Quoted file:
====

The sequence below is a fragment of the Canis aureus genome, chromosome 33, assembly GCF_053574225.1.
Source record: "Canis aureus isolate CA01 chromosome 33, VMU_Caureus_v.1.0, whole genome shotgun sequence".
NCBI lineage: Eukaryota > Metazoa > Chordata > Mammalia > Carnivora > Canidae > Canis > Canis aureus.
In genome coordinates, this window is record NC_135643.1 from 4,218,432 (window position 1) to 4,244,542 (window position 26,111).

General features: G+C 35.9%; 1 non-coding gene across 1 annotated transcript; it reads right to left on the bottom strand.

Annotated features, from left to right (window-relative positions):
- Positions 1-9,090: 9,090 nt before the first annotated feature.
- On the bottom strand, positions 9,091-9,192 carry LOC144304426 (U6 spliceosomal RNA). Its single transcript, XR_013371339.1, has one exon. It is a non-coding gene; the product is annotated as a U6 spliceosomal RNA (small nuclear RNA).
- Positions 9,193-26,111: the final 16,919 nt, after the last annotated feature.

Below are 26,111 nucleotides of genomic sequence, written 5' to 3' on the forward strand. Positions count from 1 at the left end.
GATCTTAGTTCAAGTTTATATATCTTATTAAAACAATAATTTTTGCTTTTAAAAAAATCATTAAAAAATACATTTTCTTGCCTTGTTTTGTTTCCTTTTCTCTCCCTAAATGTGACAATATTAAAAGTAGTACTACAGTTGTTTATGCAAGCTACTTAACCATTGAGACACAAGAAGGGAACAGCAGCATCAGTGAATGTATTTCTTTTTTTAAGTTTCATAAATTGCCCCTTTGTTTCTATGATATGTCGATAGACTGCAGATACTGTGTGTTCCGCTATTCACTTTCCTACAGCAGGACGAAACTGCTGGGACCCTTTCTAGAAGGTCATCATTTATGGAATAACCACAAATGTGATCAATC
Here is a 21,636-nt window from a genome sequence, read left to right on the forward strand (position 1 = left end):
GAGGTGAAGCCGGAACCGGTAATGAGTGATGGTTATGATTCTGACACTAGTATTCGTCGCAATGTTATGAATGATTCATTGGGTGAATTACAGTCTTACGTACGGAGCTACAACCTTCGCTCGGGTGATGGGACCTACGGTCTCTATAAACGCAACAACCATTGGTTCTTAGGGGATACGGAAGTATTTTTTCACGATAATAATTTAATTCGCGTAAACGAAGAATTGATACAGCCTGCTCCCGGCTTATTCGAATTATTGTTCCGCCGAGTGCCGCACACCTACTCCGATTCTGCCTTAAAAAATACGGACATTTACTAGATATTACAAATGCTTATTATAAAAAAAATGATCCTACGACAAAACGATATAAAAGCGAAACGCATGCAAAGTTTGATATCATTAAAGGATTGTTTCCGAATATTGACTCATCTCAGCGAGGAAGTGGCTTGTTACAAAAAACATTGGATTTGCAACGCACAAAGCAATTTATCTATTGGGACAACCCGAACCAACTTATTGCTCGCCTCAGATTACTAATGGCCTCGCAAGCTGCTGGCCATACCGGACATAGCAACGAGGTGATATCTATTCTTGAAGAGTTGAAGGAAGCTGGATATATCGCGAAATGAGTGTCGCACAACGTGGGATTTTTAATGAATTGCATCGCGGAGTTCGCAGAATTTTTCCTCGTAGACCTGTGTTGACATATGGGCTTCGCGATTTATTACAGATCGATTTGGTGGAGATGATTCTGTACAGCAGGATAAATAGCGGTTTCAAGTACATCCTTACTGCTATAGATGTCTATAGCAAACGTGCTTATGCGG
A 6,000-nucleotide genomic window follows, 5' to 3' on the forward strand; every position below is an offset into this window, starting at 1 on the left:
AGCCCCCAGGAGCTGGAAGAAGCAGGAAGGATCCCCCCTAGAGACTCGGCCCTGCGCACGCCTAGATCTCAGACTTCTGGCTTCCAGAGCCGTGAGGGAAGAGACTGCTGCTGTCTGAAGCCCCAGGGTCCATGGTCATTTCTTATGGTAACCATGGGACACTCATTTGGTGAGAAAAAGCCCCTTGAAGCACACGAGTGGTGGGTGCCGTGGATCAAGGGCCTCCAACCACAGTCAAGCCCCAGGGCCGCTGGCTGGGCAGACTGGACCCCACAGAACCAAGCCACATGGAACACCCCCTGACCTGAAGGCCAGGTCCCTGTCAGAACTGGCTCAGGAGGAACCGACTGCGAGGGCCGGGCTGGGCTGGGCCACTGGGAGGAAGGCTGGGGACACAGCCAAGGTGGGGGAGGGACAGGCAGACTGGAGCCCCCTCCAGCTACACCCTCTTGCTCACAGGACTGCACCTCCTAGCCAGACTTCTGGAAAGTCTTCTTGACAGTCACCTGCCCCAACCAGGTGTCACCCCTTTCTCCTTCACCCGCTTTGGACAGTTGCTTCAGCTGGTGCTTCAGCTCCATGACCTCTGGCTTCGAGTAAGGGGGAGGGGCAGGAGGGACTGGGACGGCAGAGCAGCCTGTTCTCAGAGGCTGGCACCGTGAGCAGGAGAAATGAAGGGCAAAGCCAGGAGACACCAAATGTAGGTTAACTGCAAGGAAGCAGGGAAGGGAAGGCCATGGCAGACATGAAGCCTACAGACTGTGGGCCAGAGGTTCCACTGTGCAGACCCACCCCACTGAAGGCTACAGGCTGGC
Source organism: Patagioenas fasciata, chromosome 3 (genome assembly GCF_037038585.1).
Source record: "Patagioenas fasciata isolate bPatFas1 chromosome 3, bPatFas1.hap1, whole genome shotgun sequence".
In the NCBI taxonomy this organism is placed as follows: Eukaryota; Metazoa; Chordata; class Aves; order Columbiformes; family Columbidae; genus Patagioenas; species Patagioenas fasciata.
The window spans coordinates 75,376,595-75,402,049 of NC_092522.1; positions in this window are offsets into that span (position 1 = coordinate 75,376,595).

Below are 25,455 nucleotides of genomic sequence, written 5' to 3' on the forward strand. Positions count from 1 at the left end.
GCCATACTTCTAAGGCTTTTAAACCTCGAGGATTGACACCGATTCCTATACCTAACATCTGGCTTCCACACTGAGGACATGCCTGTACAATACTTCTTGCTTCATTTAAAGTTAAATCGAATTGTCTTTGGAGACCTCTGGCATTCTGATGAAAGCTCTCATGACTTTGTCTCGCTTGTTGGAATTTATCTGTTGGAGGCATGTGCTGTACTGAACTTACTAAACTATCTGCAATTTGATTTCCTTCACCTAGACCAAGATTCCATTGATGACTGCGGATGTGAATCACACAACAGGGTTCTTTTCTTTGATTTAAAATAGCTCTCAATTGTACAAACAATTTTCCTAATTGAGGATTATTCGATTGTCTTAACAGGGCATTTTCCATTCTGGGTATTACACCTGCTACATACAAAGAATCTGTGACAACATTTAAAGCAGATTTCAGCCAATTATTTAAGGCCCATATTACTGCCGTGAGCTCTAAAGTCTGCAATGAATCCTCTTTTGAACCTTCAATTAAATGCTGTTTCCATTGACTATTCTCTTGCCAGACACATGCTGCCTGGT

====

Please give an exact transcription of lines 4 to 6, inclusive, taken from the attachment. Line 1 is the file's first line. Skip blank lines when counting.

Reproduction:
In genome coordinates, this window is record NC_135643.1 from 4,218,432 (window position 1) to 4,244,542 (window position 26,111).

General features: G+C 35.9%; 1 non-coding gene across 1 annotated transcript; it reads right to left on the bottom strand.

Annotated features, from left to right (window-relative positions):